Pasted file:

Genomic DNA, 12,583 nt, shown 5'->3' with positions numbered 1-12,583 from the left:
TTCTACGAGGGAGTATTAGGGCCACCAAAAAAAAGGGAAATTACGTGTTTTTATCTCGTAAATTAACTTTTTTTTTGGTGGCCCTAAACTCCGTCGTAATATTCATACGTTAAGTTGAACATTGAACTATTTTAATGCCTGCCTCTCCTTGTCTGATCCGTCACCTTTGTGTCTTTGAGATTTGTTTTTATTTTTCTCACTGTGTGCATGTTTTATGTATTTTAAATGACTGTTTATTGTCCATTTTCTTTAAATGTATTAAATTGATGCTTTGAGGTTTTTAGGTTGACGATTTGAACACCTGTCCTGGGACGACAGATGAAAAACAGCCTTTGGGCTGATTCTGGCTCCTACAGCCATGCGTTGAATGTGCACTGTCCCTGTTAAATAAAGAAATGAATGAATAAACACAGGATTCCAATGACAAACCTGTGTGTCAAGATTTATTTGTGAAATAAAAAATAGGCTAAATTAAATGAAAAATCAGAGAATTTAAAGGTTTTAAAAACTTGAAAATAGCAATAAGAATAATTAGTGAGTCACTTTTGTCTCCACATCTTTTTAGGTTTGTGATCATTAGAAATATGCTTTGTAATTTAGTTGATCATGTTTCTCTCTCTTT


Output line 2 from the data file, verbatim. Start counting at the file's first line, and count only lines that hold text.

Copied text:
TTCTACGAGGGAGTATTAGGGCCACCAAAAAAAAGGGAAATTACGTGTTTTTATCTCGTAAATTAACTTTTTTTTTGGTGGCCCTAAACTCCGTCGTAATATTCATACGTTAAGTTGAACATTGAACTATTTTAATGCCTGCCTCTCCTTGTCTGATCCGTCACCTTTGTGTCTTTGAGATTTGTTTTTATTTTTCTCACTGTGTGCATGTTTTATGTATTTTAAATGACTGTTTATTGTCCATTTTCTTTAAATGTATTAAATTGATGCTTTGAGGTTTTTAGGTTGACGATTTGAACACCTGTCCTGGGACGACAGATGAAAAACAGCCTTTGGGCTGATTCTGGCTCCTACAGCCATGCGTTGAATGTGCACTGTCCCTGTTAAATAAAGAAATGAATGAATAAACACAGGATTCCAATGACAAACCTGTGTGTCAAGATTTATTTGTGAAATAAAAAATAGGCTAAATTAAATGAAAAATCAGAGAATTTAAAGGTTTTAAAAACTTGAAAATAGCAATAAGAATAATTAGTGAGTCACTTTTGTCTCCACATCTTTTTAGGTTTGTGATCATTAGAAATATGCTTTGTAATTTAGTTGATCATGTTTCTCTCTCTTT